Chemical Biology 3OA3, September 2009 Page 26 equivalent to malachite green. The dihydronicotinamide returns to the oxidized form. In experiment 4, whole cells of yeast are used as a reducing agent to reduce a carbonyl compound. This application of biology to chemistry avoids the expense of NADH and purified enzymes discussed above, but still proceeds with very high selectivity (the product is a single enantiomer produced in >98% enantiomeric excess (e.e.)), unlike the product using the chemical reagent, NaBH 4 . So what’s the downside? Unfortunately, not all carbonyl compounds will enter the yeast cells, and of those that do, some will not be substrates for the yeast enzyme. In that case, it’s back to sodium borohydride, or else a more sophisticated chemical reagent. As with all of organic chemistry, the choice of reagent is not as obvious as it might appear! Procedure Prepare a solution of 2.1 g of sodium carbonate monohydrate and 2.6 g (about 0.015 mole) of sodium dithionite (also known as sodium sulfoxylate) in 20 mL of water in a 125mL Erlenmeyer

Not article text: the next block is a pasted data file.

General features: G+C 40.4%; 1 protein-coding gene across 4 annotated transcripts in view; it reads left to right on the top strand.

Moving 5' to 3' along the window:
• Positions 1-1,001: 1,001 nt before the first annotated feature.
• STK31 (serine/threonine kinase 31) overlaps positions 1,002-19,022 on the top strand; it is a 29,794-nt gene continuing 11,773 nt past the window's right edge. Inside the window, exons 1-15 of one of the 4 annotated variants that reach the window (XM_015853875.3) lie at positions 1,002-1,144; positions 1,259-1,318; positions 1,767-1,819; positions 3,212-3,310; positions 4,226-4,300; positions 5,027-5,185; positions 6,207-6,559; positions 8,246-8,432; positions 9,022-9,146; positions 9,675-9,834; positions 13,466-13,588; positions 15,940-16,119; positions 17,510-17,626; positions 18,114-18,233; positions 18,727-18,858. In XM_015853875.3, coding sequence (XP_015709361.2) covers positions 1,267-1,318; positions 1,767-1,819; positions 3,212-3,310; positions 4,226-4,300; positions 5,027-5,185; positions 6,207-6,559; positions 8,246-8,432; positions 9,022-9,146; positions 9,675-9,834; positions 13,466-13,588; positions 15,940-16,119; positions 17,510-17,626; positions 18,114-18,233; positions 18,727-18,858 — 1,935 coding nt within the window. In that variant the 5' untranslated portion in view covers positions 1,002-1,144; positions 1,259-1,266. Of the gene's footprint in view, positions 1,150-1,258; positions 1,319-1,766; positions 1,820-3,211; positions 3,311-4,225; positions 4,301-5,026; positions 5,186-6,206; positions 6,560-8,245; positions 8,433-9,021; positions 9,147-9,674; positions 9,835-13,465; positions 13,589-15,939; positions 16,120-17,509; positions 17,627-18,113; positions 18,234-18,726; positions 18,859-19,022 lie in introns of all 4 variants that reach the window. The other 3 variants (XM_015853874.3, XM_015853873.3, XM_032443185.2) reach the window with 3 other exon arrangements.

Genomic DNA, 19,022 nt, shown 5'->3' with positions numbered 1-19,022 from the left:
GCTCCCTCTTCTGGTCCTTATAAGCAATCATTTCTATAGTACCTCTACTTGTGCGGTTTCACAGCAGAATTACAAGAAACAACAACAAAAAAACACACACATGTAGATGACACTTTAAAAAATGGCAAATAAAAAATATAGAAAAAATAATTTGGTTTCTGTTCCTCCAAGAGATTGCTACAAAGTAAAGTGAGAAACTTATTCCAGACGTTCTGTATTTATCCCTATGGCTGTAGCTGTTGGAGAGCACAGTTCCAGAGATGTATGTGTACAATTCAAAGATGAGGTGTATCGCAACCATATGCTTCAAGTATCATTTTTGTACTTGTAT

This is the end of the preview. Sign up
access the rest of the document.
This note was uploaded on 01/08/2012 for the course CHM 30A3 taught by Professor Ricktroendle during the Fall '11 term at UNF.